Mexico said Thursday that it expected to open dozens of new air routes to the United States after regulators in Washington restored its top aviation safety rating.
The comments from the Mexican transport ministry came shortly after the US Federal Aviation Administration (FAA) said that Mexico had regained the Category 1 status that it lost in May 2021.
"More than 50 new routes are expected to open in the short term from Mexico to the United States, which could represent more than a million passengers each year," the ministry said in a statement.
Increased air cargo transportation would also give "renewed impetus to international trade and logistics in Mexico," whose largest trading partner is the United States, it added.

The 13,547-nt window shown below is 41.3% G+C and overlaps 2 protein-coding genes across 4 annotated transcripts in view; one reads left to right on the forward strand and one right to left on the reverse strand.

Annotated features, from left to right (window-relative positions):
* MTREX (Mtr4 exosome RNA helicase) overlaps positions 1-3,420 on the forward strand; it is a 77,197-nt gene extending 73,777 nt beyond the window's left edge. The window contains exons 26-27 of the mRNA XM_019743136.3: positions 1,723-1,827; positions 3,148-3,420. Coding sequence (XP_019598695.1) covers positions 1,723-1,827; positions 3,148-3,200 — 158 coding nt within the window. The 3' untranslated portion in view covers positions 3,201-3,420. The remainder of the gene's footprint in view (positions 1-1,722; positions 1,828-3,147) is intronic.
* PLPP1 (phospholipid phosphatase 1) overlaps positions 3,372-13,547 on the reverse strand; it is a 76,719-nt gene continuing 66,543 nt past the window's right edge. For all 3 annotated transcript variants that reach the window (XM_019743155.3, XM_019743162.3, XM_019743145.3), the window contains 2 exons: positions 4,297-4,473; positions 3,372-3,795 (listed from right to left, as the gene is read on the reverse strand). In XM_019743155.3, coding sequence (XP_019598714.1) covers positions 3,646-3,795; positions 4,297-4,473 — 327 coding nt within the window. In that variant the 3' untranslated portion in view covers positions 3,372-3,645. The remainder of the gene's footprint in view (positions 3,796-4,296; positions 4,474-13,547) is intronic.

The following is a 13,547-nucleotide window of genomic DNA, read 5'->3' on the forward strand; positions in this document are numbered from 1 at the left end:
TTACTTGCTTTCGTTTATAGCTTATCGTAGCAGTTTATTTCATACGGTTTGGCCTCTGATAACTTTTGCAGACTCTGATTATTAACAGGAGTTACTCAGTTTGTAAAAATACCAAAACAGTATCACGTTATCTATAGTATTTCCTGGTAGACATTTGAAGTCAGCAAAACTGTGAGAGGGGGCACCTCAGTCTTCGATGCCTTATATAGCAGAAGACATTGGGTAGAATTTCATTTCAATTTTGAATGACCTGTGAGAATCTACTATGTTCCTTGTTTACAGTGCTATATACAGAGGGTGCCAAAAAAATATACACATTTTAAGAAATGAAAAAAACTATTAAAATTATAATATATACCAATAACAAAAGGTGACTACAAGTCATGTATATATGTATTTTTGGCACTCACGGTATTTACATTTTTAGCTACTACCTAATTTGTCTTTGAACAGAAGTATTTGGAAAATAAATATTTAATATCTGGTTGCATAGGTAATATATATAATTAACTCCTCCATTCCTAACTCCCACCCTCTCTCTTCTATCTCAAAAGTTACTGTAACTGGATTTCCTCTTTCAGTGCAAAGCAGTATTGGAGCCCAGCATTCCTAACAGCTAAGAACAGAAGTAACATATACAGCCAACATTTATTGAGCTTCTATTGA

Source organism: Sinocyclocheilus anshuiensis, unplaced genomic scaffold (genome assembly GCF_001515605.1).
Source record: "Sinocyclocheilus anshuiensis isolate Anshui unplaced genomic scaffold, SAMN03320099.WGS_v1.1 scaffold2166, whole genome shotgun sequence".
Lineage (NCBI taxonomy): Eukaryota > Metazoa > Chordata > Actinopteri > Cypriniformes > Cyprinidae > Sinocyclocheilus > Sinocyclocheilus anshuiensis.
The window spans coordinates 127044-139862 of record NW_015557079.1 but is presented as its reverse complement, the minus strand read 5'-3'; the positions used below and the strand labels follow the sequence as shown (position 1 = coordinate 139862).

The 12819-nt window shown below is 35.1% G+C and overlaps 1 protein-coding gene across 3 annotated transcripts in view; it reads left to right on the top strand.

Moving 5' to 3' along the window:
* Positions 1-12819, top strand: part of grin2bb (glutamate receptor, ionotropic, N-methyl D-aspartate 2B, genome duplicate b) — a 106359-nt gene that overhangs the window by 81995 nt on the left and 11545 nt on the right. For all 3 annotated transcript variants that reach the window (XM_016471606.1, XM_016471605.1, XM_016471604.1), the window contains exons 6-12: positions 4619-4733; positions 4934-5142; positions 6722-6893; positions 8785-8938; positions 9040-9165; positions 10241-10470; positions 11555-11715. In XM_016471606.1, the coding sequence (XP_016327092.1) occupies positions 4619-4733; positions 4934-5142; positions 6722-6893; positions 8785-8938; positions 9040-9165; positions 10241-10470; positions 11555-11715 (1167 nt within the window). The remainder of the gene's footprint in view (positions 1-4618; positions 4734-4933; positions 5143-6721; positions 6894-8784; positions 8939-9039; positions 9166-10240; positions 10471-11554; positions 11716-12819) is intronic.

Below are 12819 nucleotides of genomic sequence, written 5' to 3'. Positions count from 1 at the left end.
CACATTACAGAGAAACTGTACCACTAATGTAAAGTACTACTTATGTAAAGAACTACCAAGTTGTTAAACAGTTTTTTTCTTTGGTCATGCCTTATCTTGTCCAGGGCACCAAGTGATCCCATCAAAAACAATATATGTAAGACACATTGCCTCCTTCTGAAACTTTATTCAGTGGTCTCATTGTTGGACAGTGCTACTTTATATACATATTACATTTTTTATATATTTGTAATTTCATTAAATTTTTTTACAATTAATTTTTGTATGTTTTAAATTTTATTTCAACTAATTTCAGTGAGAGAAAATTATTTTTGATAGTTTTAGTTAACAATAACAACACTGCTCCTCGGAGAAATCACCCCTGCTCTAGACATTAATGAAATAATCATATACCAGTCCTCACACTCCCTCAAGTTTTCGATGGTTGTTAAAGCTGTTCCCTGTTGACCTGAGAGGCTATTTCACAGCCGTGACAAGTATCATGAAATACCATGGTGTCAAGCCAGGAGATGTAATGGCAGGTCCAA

The downgrade in 2021 had meant that new routes or services were barred between the two countries, though existing services could continue.
As a result, airlines have been unable to fly between the United States and a new international airport near Mexico City that opened last year -- one of President Andres Manuel Lopez Obrador's flagship projects.
The FAA said in May 2021 that it found "several areas" where the country fell short of international air safety standards.
The downgrade disappointed Mexico, whose economy relies heavily on tourism.
"With a return to Category 1 status, Mexico can add new service and routes to the US," the FAA said Thursday.
US carriers could also resume marketing and selling tickets with Mexican partner airlines, it added.
The upgrade followed more than two years of close work between the civil aviation authorities in both countries, the FAA said.